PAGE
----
Chapter7 Filter Design Techniques

Report
Biomedical Signal processing
Chapter 7 Filter Design Techniques
Zhongguo Liu
Biomedical Engineering
School of Control Science and Engineering, Shandong
University
2015/4/13
1
Zhongguo Liu_Biomedical Engineering_Shandong Univ.
Chapter 7 Filter Design Techniques
7.0 Introduction
7.1 Design of Discrete-Time IIR Filters
From Continuous-Time Filters
7.2 Design of FIR Filters by Windowing
7.3 Examples of FIR Filters Design by the
Kaiser Window Method
7.4 Optimum Approximations of FIR Filters
7.5 Examples of FIR Equiripple
Approximation
7.6 Comments on IIR and FIR DiscreteTime Filters
2
Filter Design Techniques
7.0 Introduction
3
7.0 Introduction
Frequency-selective filters pass only
certain frequencies
Any discrete-time system that modifies
certain frequencies is called a filter.
We concetrate on design of causal
Frequency-selective filters
4
Stages of Filter Design
The specification of the desired
properties of the system.
The approximation of the specifications
using a causal discrete-time system.
The realization of the system.
Our focus is on second step
Specifications are typically given in the
frequency domain.
5
Frequency-Selective Filters
Ideal lowpass filter
 
H lp e
jw
1,
w  wc

 0, wc  w  
sin wc n
hlp n  
,   n  
n
H e 
jw
1
 2
6

 wc
0
wc

2
Frequency-Selective Filters
Ideal highpass filter
0,
w  wc
H hp  e   
 1, wc  w  
sin wc n
hhp  n     n 
,   n  
n
jw
 
H e jw
1
 2
7

 wc
0
wc

2
Frequency-Selective Filters
Ideal bandpass filter
 
H bp e
jw
1, wc1 w  wc2

0, others
 
H e jw
1

8
 wc2
 wc1
0
wc1
wc2

Frequency-Selective Filters
Ideal bandstop filter
 
H bs e
jw
0, wc1 w  wc2

1, others
 
H e jw
1

9
 wc2
 wc1
0
wc1
wc2

Linear time-invariant discrete-time system
If input is bandlimited and sampling frequency
is high enough to avoid aliasing, then overall
system behave as a continuous-time system:


 H e jT ,
H eff  j   
0,
  T
  T
continuous-time specifications are converted to discrete
time specifications by:
 w
jw
H e
 H eff  j  , w  
w  T
 T
10
 
Example 7.1 Determining Specifications
for a Discrete-Time Filter
Specifications of the continuous-time filter:
1. passband 1  0.01  H eff  j   1  0.01 for 0    2 2000 
2. stopband H eff  j   0.001 for 2 3000   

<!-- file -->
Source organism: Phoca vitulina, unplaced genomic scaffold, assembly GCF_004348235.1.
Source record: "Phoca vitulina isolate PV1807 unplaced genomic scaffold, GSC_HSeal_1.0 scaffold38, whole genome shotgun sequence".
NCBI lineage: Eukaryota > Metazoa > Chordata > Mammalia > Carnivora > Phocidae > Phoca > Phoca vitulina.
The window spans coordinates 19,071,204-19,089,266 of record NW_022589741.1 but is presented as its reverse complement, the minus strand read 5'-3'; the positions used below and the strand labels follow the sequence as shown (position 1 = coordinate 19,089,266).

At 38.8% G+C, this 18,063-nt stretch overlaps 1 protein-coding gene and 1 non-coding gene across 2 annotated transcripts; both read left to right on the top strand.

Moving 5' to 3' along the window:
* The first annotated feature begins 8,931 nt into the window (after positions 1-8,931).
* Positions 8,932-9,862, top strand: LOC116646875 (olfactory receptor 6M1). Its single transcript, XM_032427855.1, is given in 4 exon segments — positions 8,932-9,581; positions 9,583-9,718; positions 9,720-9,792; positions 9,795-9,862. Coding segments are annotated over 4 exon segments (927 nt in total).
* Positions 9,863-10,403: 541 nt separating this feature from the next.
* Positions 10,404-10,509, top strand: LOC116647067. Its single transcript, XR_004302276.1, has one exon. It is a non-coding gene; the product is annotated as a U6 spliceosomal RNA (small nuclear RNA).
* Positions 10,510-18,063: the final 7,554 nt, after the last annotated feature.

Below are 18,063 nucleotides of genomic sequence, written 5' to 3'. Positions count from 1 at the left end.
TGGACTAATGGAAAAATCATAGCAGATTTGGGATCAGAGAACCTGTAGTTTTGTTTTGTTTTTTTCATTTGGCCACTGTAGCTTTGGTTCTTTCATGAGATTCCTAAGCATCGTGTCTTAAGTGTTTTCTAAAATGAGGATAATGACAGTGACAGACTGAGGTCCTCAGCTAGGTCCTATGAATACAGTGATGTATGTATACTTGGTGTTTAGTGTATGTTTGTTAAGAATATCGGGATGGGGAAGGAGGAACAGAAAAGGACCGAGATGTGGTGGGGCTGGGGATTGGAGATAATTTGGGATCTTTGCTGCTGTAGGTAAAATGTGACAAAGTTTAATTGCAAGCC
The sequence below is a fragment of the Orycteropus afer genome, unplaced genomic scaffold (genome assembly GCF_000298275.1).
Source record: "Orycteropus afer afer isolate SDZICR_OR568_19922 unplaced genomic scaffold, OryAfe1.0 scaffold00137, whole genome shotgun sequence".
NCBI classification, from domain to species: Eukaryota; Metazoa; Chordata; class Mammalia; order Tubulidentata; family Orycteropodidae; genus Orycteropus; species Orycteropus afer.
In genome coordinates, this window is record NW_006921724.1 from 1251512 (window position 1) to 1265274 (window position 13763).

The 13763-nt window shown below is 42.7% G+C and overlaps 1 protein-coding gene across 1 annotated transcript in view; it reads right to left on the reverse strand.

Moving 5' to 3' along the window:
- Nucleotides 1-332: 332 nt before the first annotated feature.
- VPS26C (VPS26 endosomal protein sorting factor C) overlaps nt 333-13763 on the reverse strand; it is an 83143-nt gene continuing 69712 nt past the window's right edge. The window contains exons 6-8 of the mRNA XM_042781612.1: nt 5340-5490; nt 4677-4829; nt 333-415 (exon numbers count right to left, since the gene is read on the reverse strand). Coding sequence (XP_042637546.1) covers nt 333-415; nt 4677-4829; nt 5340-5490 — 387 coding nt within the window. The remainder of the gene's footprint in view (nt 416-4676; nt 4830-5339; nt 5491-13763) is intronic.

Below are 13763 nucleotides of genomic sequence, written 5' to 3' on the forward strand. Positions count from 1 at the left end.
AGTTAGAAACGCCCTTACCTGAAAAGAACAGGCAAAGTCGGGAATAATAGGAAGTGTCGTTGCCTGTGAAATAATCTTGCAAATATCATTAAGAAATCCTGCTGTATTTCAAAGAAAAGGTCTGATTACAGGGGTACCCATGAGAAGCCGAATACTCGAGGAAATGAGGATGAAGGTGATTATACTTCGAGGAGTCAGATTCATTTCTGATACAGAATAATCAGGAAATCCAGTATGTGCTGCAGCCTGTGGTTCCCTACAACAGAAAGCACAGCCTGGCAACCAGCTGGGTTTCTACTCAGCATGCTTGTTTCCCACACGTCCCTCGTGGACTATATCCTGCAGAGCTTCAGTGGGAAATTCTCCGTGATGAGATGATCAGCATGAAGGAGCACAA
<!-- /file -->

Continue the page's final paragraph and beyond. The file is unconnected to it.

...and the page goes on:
4


 H e jT ,
H eff  j   
0,
11
T  10 s
  T
  T
1 
2 f max  2

2T T
 2  5000 
Example 7.1 Determining Specifications
for a Discrete-Time Filter
Specifications of the continuous-time filter:
1. passband 1  0.01  H eff  j   1  0.01 for 0    2 2000 
2. stopband H eff  j   0.001 for 2 3000   
1  0.01
 2  0.001
 p  2 (2000)
s  2 (3000)
12
4
T  10 s
1 
2 f max  2

2T T
 2  5000 
Example 7.1 Determining Specifications
for a Discrete-Time Filter
T  104 s
  T
Specifications of the
discrete-time filter in 
1  0.01
 2  0.001
 p  0.4
 p  2 (2000) s  2 (3000)
13
s  0.6
Filter Design Constraints
Designing IIR filters is to find the
approximation by a rational function of z.
The poles of the system function must lie
inside the unit circle(stability, causality).
Designing FIR filters is to find the
polynomial approximation.
FIR filters are often required to be linearphase.
14
Filter Design Techniques
7.1 Design of Discrete-Time IIR
Filters From Continuous-Time Filters
15
7.1 Design of Discrete-Time IIR Filters
From Continuous-Time Filters
The traditional approach to the design
of discrete-time IIR filters involves the
transformation of a continuous-time
filter into a discrete filter meeting
prescribed specification.
16
Three Reasons
1. The art of continuous-time IIR filter
design is highly advanced, and since
useful results can be achieved, it is
advantageous to use the design
procedures already developed for
continuous-time filters.
17
Three Reasons
2. Many useful continuous-time IIR
design method have relatively simple
closed form design formulas.
Therefore, discrete-time IIR filter
design methods based on such
standard continuous-time design
formulas are rather simple to carry
out.
18
Three Reasons
3. The standard approximation methods
that work well for continuous-time
IIR filters do not lead to simple
closed-form design formulas when
these methods are applied directly to
the discrete-time IIR case.
19
Steps of DT filter design by transforming a
prototype continuous-time filter
The specifications for the continuoustime filter are obtained by a
transformation of the specifications for
the desired discrete-time filter.
Find the system function of the
continuous-time filter.
 Transform the continuous-time filter
to derive the system function of the
discrete-time filter.
20
Constraints of Transformation
to preserve the essential properties of the
frequency response, the imaginary axis of the
s-plane is mapped onto the unit circle of the
jw
z-plane.
s  j  z  e
Im
Im
s  plane
Re
21
z  plane
Re
Constraints of Transformation
In order to preserve the property of
stability, If the continuous system has poles
only in the let half of the s-plane, then the
discrete-time filter must have poles only
inside the unit circle.
Im
s  plane
Re
22
Im
z  plane
Re
7.1.1 Filter Design by Impulse
Invariance
The impulse response of discrete-time
system is defined by sampling the impulse
response of a continuous-time system.
hn  Td hc nTd 
Relationship of
frequencies
 
He
if Hc  j  0,    Td
jw
 w
2 
  H c  j  j
k 
Td 
k  
 Td
 w
jw
then H e   H c  j , w  
 Td 

w  Td for w  
23
relation between frequencies
  Td ,     ,    
 w
2
H e   H c  j  j
Td